Question: Do you write your own songs? What's your inspiration?

Jane Hendry: Yes we do. We each bring our own inspirations and influences to the task, so a broad range of things can be the spark that starts a song. Other artists and their music can inspire and influence, and there's obviously plenty to draw on there. In terms of subject (lyrical) matter, for me it can range from an interesting narrative I've dreamt up, or an exploration of a difficult emotion or situation (difficult can be either positive or negative – love is a classic, guilt and regret are others I've explored). In short, human experience is the inspiration.


Question: What music/artists do you listen to when you are not playing your own?

Jane Hendry: Leon Bridges, Gillian Welch, Elvis Presley, Bahamas, Bon Iver, Punch Brothers, Etta James, Feist, Frazey Ford, Iggy Pop (his latest album Post Pop Depression is a total banger!).

I also spend lots of time listening to local Melbourne artists James Kenyon, Big Smoke, Brendan Welch, Baby Blue and Emilee South, to name a few. We have such an amazing array of talent here in Melbourne, it's very easy to forget about the rest of the world!


Question: What's next? Tour/Album/Single?

Jane Hendry: Next is the album – we're in the process of writing and recording now!


Question: Was there a moment you contemplated throwing in the towel?

Jane Hendry: No. Just… no! Life would be very empty without music.


Question: Do you prefer performing live or recording?

Jane Hendry: Ahhhh – very good question!!! It is so hard to answer. I love recording. It is so great. But I absolutely love performing and always have. I think I would have to say that performing is my preference, but only just! There's something about that connection with and response from an audience that is pretty addictive.


Question: What/who was your inspiration to go into the music industry?

Jane Hendry: I'm not sure really. I always wanted to sing. I was belting it out in the front row of various choirs since I was a young squirt, then started a band in high school with a couple of girls (we did Beatles covers mainly). At uni I started hanging with the music students (way more than I did with my own classmates) and in first year uni I sang in a funk band (so weird but so fun). I also started to go see live music. I think it was going to see singer/songwriter Jess McAvoy (now based in Brooklyn, NY) over and over that made me really want to get into writing and performing original music. A couple of years later, a couple of bands later, Ade and I started writing together and we formed The Tiger & Me.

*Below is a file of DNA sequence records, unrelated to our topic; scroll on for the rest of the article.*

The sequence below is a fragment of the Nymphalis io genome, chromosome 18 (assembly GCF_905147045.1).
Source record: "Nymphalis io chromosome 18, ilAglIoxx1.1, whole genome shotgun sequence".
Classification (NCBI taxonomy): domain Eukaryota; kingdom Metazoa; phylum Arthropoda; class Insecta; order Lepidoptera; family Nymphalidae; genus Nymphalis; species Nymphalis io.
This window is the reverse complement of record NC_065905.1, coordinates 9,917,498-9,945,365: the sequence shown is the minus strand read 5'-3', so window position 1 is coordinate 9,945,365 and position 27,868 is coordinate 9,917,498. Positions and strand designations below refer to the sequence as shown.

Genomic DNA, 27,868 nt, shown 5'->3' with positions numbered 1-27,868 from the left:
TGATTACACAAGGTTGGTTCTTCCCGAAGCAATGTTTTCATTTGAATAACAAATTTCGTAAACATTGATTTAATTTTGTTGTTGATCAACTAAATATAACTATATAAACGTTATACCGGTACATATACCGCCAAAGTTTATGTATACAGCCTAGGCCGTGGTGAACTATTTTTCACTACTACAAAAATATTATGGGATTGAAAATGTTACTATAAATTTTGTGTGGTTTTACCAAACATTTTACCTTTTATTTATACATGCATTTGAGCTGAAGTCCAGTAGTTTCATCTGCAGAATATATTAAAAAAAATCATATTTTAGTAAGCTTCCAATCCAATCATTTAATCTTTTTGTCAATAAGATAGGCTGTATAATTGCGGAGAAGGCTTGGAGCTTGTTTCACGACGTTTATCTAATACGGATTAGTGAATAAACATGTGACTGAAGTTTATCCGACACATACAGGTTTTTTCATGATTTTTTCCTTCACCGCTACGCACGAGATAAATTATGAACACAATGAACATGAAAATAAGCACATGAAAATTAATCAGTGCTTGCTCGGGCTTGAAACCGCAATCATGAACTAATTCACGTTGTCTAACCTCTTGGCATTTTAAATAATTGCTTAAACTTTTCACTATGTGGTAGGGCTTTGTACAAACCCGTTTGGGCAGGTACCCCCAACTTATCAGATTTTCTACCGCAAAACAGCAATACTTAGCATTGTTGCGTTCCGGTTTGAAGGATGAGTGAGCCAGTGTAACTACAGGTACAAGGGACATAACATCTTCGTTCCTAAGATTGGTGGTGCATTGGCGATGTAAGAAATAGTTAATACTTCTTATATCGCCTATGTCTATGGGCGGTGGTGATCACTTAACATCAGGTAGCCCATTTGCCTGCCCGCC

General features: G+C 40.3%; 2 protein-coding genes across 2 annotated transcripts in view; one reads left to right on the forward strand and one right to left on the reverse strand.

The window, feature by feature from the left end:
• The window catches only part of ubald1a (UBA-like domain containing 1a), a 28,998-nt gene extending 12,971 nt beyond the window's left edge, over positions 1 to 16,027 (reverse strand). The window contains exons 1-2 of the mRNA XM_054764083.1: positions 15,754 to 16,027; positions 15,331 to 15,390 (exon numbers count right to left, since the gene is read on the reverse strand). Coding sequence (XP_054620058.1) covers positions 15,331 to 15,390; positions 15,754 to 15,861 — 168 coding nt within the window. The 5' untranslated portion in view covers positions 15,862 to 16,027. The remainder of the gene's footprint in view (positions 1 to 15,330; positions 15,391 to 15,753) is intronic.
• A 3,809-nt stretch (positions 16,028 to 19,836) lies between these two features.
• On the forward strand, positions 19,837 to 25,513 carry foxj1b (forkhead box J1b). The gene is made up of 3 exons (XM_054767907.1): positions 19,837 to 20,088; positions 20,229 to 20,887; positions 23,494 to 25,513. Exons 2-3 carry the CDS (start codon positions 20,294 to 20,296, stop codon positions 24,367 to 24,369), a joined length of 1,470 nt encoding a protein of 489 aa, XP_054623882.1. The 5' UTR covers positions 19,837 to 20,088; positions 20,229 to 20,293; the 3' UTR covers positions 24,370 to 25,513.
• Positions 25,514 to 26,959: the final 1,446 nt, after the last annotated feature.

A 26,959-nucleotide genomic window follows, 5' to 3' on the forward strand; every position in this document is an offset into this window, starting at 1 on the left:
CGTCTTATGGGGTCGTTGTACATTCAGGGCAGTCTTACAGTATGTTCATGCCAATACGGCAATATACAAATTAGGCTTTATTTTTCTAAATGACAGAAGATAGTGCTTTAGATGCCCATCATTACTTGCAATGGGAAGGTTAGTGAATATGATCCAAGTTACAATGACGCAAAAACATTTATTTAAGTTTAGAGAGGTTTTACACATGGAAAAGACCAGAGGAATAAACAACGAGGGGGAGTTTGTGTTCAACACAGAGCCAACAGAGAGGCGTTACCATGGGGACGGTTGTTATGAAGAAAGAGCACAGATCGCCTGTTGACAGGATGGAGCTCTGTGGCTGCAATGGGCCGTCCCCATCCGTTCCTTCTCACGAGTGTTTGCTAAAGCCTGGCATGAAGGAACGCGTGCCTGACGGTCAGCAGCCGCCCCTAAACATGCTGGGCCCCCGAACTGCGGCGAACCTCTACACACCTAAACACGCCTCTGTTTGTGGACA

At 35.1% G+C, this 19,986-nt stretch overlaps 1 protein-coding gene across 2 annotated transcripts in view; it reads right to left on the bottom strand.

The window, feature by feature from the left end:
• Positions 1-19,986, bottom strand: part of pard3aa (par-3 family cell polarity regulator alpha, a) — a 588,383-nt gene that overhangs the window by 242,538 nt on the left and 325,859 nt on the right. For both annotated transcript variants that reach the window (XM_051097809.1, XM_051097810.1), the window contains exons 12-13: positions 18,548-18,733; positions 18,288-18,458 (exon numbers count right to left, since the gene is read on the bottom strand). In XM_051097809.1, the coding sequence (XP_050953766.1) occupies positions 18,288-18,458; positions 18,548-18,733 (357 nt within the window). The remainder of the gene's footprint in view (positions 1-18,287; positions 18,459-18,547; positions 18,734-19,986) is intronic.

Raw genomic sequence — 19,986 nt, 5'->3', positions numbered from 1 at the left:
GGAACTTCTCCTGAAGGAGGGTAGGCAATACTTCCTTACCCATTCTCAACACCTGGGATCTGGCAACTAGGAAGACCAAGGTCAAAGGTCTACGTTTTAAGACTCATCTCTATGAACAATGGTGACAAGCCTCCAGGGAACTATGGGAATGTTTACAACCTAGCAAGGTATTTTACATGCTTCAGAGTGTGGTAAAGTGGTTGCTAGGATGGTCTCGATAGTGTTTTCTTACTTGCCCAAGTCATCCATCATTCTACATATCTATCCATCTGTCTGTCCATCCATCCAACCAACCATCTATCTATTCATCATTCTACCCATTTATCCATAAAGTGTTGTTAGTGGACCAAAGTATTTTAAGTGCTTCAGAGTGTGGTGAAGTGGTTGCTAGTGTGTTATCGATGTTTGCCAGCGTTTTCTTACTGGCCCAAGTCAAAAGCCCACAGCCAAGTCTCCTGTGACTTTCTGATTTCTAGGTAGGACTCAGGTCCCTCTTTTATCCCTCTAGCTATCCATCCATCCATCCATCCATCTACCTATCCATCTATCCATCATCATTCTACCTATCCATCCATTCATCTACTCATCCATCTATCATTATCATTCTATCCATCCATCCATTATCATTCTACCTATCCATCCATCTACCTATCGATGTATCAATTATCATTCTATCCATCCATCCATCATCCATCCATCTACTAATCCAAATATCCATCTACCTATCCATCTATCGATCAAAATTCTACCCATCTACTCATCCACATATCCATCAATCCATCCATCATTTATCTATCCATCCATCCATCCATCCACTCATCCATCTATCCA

Question: What is the biggest challenge you have faced along the way to your musical success?

Jane Hendry: I think the biggest challenge is balance. Work/music balance (as opposed to work/life balance).


Question: What's a typical day like?

Jane Hendry: Get up and go to work – listening to the latest demo on the commute; email some thoughts/ideas through to the guys during my lunch break; get home and workshop some ideas with Ade in the studio; dinner, then curl up with the dogs on the couch. We also set aside slabs of time to work intensively when we can.


Question: What has been your favourite part of becoming a music artist?

Jane Hendry: Working with a wide range of people, learning from them and becoming a better songwriter and musician as a result.


Question: If you could collaborate with another artist, who would it be?

Jane Hendry: I'm very lucky to have the opportunity to collaborate with lots of great artists here in Melbourne and have found my way into the studio and on stage with a few – Henry Wagons, Cash Savage, James Kenyon, to name a few. In a dream world, barring the absolutely impossible (Elvis), I'd love to collaborate with Leon Bridges – I just can't stop listening to his album Coming Home. It's so, so good.

That's probably also impossible…


Question: What is the story behind the band's name?

Jane Hendry: When we started out as a duo, we were planning our first gig and could not settle on a name. Ade and I had just started seeing each other too, and he had this nickname for me, -Tiger'. My housemate at the time heard us agonising over what to call ourselves and he suggested The Tiger & Me. We loved it and went with it.


Interview by Brooke Hunter